In certain industries, employee compensation is based on commissions from actual sales. When these commissions are paid varies by employer, but generally payment is only made after a sale has closed and the company has received payment for the sale. Because of the inevitable delay between when a sale is negotiated and when payment is received, conflicts can arise, particularly if a salesperson's employment is terminated and commission payments are pending.
Are Commissions Owed after Termination of Employment?
The courts have differed on whether, and if so, when, commission payment is owed after termination of employment. Generally, several factors are considered:
- Terms of the contract
- Level of involvement by the employee in procuring the sale
- Other circumstances of both the sale and the termination of employment
As an Employer, How Should I Pay Commissions?
If compensation is based on commission, an employer should establish and announce a clear commission payment schedule including:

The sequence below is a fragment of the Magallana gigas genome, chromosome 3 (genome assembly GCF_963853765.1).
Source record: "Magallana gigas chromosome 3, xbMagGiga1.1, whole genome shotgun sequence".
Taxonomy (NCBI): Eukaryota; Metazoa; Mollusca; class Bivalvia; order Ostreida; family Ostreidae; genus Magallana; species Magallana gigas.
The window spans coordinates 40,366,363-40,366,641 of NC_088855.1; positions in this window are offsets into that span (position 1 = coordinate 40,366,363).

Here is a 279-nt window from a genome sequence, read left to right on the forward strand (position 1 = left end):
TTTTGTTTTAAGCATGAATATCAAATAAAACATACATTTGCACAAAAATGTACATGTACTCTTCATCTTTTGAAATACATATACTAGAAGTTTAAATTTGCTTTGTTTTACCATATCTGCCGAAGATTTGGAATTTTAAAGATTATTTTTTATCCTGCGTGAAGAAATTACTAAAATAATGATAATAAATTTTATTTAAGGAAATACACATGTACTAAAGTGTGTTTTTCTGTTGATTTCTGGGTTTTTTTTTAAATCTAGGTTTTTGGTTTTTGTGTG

- Salesperson's responsibilities in the sale transaction
- Criteria for when a sale is considered closed
- When commission for a closed sale is paid
- Effect of incomplete, renegotiated or cancelled sales on commission
- Guidelines for payment of commission after termination of employment
- Variances in guidelines depending on voluntary versus involuntary termination, if any
All other compensation terms, including recoverable and irrecoverable draws, should also be specified.
What Should I Expect as a Commissioned Employee?
If your employer does not have clear guidelines on commission policies as outlined above, then you should request clarification to avoid any future conflicts.
Do I Need an Attorney?
Whether you are an employer or an employee, if a conflict arises regarding a commission payment, seeking advice from an employment attorney specializing in compensation and employment issues can help determine the prevailing decisions in your jurisdiction and the likelihood of success in your case.